COVID-19 Update from Dr. Smith: 5/05/20

Each day during the COVID-19 crisis, Dr. Craig Smith, Chair of the Department of Surgery, sends an update to faculty and staff about pandemic response and priorities. Stay up to date with us.

Dear Colleagues,

On this sunny Cinco de Mayo, why not celebrate victories? Whether we’re as outnumbered by the coronavirus as Zaragoza was by the French at Puebla depends on fanciful assumptions about relative biomass, but we have felt outnumbered. Yesterday was the second musical event organized by one of our Surgery Chief Residents, featuring stunningly professional performances in voice, on piano and strings by faculty and staff from several Departments. One of our surgeons stole the most applause by joining the final chorus in his wheelchair. Many weeks ago he appeared to be recovering well from Covid-19, then went rapidly from intubation to a harrowing ICU stay on ECMO. Even though we’ve won far more than we’ve lost, measured against the true denominator, victories have been rare in his scenario.

In a coincidence of timing, on March 6, 2020 I received from my father a transcription of my grandfather’s WWI diary. It was in poor condition, very hard to read, and took a long time to transcribe. He was a young attorney from Cleveland, serving in the front lines as a Lieutenant in a unit from Alabama. As his young grandson I found him to be as gentle and taciturn as his diary. The horror and carnage of the trenches peeks out. Then I found these entries, describing events unknown until now:

[Feb 23, 1918] “Saturday—This is my first experience in my life in a hospital….I am told my temperature was over 104 Wed. eve. And that my left lung was in bad shape….I was placed near a window so I would get enough air.”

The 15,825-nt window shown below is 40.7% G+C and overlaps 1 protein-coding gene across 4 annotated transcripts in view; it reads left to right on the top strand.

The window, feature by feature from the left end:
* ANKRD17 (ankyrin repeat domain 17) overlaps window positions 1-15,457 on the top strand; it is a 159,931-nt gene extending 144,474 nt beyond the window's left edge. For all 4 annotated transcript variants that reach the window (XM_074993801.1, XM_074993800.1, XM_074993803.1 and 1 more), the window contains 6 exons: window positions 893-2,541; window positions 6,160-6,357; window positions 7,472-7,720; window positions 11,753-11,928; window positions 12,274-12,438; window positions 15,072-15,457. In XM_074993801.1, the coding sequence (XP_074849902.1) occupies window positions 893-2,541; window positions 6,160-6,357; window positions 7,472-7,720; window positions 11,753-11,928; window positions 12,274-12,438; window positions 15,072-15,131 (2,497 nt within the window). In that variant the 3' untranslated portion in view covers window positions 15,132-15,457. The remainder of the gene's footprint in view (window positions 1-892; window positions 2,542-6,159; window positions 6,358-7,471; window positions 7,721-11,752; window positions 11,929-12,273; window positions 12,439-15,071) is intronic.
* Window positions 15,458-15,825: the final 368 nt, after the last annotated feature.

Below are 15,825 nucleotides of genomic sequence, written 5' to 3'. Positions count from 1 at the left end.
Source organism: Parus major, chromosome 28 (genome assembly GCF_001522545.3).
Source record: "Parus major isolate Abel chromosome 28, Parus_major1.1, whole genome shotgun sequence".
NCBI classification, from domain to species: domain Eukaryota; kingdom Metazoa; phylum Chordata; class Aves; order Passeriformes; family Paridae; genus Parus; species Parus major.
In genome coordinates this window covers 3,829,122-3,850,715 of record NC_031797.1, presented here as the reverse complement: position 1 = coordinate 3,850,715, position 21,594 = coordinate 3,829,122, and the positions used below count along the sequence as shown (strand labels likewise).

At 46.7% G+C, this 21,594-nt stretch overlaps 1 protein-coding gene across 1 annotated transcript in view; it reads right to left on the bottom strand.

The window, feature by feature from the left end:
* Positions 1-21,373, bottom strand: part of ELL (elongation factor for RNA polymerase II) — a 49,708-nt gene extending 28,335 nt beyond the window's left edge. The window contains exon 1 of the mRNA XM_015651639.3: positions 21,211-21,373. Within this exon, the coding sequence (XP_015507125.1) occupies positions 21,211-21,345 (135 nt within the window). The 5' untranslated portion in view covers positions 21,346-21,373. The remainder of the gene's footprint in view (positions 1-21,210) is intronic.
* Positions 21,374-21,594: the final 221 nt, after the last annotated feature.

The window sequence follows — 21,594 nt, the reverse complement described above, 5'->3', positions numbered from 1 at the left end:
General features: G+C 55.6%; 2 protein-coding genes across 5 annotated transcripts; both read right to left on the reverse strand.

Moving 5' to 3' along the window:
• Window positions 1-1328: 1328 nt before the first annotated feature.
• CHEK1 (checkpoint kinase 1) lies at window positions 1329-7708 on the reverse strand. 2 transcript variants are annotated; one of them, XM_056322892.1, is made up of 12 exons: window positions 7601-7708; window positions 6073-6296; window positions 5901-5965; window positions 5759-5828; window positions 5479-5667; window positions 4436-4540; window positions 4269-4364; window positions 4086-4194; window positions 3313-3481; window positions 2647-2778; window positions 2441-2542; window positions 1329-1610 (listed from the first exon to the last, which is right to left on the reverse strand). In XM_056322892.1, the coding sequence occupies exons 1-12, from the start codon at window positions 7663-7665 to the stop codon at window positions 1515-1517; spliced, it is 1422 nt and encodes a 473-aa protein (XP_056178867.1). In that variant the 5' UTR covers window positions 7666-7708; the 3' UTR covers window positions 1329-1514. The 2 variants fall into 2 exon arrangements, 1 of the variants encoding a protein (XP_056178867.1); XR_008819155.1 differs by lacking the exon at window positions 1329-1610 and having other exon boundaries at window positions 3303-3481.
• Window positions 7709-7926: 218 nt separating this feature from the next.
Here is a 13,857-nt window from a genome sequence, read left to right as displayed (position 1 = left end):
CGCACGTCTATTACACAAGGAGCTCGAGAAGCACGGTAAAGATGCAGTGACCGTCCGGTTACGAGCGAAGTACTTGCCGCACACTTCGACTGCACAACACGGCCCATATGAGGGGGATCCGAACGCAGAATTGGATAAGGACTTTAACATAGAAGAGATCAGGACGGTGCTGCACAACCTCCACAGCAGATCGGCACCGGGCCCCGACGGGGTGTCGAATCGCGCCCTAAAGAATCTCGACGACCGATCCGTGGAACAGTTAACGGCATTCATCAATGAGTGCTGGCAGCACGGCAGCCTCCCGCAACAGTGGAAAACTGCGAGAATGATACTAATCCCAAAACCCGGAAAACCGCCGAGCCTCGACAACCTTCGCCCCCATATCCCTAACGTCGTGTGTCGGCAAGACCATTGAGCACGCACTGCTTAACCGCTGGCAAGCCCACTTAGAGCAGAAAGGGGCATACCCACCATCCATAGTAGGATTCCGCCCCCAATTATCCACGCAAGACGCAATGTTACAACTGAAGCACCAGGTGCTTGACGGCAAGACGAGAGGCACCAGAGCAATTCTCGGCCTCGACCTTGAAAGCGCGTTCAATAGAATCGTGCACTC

[Feb 26, 1918] “Tuesday—Told this AM by Capt Davis and also by Miss Deirmon that they are much surprised to find me alive. In view of experience with flu cases, they expected me to last between 36 & 48 hours when I came into hospital. Such a revelation makes any fellow think quite a little….”

It might make any fellow think quite a little…that my father wouldn’t be here, nor would I be writing these words, had Wilbur T. (“Hoke”) Smith not survived the trenches and the flu.

Before the Civil War in my mother’s family were the Boyces, who emigrated from Scotland through New Brunswick to a farm in Willoughby, Ohio. Based on a combination of county records and my grandmother’s oral history, we know that the smallpox epidemic of 1853 killed Joseph and Martha Boyce, along with William (age 1), John (age 3) and Mary (age 8). The terrified neighbors stayed far away from the farm. Early teenagers Joe and Jane survived, buried their family, and lived on. A victory for my mother and me.

Bringing my epidemic saga full circle, yesterday an ELISA assay revealed that I have anti-coronavirus antibody. In late February I was sicker than I have ever been, with relapsing fever and racking cough. When short of breath at night the sounds in my lungs made me think of bagpipes thrown to the ground. Assuming I had an unusually bad influenza, I carelessly worked every day as usual. As far as I’m aware, I didn’t infect others, but who knows? If true, thank my gift for social distancing.

Does it matter that Zaragoza died of illness several months after his victory at Puebla? It was still a stunning victory. On May 5, 1973 Secretariat burned up the track in the Kentucky Derby, winning the first leg of the Triple Crown in record time. I entered medical school that fall and wore a Secretariat t-shirt to each of my exams. The t-shirt didn’t survive. Wins balance losses. Victories bloom in cemetery soil.

Craig R. Smith, MD

Chair, Department of Surgery
Surgeon-in-Chief, NYP/CUIMC

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